Malala Yousafzai tells the girls she associates with them
She writes a message of "solidarity, love and hope"
She calls on Nigeria and the international community to do more to rescue the girls
On the eve of the one-year mark since nearly 300 schoolgirls were abducted by Boko Haram in Nigeria, Malala Yousafzai released an “open letter” to the girls Monday.
“Like you, I was a target of militants who did not want girls to go to school,” she writes in the letter. The 17-year-old Nobel Peace Prize winner survived an attack by the Taliban, which had singled her out for blogging from Pakistan about the importance of staying in school.
In the letter, she calls on the Nigerian government and the international community to do more to rescue the girls. Nigeria recently held an election.
On April 14, 2014, Islamists with Boko Haram kidnapped the girls, prompting an international campaign for their safe return, which used the hashtag #BringBackOurGirls. On Monday, UNICEF announced a new campaign for the 800,000 children who have been displaced in northeast Nigeria, using the hashtag #BringBackOurChildhood.
Malala is admired globally as a figure standing for peace. On Sunday, a NASA astrophysicist named an asteroid after her.
She has spoken with CNN about the Nigerian abductions previously.
Malala: Global symbol, but still just a kid
Here is the full letter:
To my brave sisters, the kidnapped schoolgirls of Chibok,
On this first anniversary of your captivity, I write to you with a message of solidarity, love and hope.
My name is Malala. I am a Pakistani girl your age. I am one of the millions of people around the world who keep you and your families foremost in our thoughts and prayers. We cannot imagine the full extent of the horrors you have endured. But please know this: We will never forget you. We will always stand with you. Today and every day, we call on the Nigerian authorities and the international community to do more to bring you home. We will not rest until you have been reunited with your families.
Like you, I was a target of militants who did not want girls to go to school. Gunmen shot me and two of my friends on a school bus. All three of us survived and are back in school. Now we speak out on behalf of all girls about the right to get a proper education. Our campaign will continue until you and all girls and boys around the world are able to access a free, safe and quality secondary education.
Last July, I spent my 17th birthday in Nigeria with some of your parents and five of your classmates who escaped the kidnapping. Your parents are grief-stricken. They love you, and they miss you. My father and I wept and prayed with your parents – and they touched our hearts. The escapee schoolgirls my father and I met impressed us with their resolve to overcome their challenges and to complete their high school education. My father and I promised your parents and the girls who had escaped that we would do all we could to help them. I met Nigerian President Goodluck Jonathan and urged him to work harder for your freedom. I also asked President Jonathan to meet your parents and the girls who escaped the kidnapping, which he did a few days later. Still, in my opinion, Nigerian leaders and the international community have not done enough to help you. They must do much more to help secure your release. I am among many people pressuring them to make sure you are freed.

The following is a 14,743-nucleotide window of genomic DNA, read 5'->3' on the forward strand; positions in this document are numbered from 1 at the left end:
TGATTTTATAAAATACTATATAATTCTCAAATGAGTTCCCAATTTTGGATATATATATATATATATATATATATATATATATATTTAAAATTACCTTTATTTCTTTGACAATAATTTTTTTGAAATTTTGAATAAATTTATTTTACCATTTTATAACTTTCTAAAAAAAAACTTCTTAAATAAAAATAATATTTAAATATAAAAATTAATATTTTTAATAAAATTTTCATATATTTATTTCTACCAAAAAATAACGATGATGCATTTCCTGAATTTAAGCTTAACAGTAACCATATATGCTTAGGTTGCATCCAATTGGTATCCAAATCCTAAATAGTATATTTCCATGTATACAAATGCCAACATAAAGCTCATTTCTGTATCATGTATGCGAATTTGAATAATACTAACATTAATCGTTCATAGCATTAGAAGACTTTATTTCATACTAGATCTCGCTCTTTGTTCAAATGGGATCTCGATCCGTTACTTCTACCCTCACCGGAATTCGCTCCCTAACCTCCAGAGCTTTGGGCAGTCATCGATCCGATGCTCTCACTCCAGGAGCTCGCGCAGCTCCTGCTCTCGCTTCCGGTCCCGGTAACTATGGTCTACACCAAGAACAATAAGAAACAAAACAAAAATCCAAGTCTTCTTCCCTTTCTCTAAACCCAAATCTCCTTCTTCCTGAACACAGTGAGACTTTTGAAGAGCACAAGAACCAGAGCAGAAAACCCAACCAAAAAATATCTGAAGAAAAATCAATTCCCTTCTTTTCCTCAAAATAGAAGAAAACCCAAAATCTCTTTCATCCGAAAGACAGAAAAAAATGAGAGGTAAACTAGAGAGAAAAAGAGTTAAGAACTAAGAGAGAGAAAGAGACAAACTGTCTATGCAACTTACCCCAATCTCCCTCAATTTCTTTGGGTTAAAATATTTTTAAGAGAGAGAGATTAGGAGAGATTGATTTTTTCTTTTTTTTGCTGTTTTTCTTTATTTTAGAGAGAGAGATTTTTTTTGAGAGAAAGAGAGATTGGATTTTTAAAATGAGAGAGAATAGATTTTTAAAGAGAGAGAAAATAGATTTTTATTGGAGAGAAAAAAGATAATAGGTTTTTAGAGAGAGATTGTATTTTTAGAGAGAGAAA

There are reasons for hope and optimism. Nigerian forces are re-gaining territory and protecting more schools. Nigeria’s newly-elected president, Muhammadu Buhari, has vowed to make securing your freedom a top priority and promised his government will not tolerate violence against women and girls.
“You will have the opportunity to receive the education you want and deserve. The Malala Fund and other organizations offered all your classmates who escaped the kidnapping full scholarships to complete their secondary education. Most of the escapee girls accepted this scholarship and are now continuing their studies at a safe boarding school and with the support they need. We hope to someday extend that same scholarship to all 219 of you, when you return home.
Remember that one day your tragic ordeal will end, you will be reunited with your families and friends, and you will have the chance to finish the education you courageously sought. I look forward to the day I can hug each one of you, pray with you, and celebrate your freedom with your families. Until then, stay strong, and never lose hope. You are my heroes.